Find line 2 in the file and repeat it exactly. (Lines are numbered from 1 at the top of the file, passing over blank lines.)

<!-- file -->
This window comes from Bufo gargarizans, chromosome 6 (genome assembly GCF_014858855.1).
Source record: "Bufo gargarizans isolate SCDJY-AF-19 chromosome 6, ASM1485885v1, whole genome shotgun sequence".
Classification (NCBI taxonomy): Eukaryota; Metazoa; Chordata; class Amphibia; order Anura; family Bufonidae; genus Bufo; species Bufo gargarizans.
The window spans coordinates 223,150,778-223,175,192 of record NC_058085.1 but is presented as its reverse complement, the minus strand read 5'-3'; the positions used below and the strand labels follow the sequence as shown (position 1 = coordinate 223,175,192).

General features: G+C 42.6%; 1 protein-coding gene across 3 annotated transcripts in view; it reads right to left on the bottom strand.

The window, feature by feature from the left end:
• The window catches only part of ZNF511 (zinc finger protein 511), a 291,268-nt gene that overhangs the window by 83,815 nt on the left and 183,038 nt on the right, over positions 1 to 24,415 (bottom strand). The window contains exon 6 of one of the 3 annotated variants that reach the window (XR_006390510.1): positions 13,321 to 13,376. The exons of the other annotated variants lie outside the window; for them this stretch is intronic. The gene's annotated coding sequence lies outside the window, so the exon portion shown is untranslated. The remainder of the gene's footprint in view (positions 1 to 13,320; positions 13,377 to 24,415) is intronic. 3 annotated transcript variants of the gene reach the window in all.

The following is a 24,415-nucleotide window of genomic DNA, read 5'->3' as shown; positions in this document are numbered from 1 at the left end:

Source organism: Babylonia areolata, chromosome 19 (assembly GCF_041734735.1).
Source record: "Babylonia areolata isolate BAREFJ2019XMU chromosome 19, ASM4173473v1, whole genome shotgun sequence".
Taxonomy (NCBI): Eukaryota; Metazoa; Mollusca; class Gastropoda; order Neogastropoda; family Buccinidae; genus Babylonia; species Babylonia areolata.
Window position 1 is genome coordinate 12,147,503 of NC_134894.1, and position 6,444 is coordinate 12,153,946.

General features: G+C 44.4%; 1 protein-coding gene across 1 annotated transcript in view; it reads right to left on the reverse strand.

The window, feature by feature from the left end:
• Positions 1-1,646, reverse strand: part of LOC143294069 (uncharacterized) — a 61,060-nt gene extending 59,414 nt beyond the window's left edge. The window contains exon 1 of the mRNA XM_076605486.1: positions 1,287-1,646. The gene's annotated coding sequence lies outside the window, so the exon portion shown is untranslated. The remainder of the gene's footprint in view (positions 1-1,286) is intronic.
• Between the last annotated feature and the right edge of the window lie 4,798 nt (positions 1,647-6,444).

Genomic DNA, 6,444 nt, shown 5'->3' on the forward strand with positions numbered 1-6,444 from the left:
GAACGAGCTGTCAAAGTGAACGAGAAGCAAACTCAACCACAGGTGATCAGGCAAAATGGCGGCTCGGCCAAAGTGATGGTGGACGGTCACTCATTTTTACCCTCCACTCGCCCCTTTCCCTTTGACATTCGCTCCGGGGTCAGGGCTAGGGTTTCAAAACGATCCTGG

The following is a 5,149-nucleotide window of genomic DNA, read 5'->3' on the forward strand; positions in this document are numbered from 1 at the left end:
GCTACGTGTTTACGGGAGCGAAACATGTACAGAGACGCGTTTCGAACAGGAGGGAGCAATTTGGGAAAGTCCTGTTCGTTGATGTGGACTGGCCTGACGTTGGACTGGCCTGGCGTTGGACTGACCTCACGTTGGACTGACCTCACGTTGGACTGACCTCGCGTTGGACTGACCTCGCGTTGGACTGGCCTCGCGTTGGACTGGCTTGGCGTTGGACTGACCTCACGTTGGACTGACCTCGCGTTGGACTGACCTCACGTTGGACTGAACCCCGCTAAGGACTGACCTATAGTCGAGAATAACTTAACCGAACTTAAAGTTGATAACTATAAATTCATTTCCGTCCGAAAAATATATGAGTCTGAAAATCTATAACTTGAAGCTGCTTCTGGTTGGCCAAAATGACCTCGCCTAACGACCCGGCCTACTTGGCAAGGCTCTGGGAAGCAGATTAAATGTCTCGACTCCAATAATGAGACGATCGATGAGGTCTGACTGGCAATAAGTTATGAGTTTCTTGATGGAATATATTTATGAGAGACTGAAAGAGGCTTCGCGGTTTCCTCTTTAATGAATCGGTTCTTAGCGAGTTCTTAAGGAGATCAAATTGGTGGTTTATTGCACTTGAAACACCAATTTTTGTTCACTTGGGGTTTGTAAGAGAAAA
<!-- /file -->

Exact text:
Source record: "Bufo gargarizans isolate SCDJY-AF-19 chromosome 6, ASM1485885v1, whole genome shotgun sequence".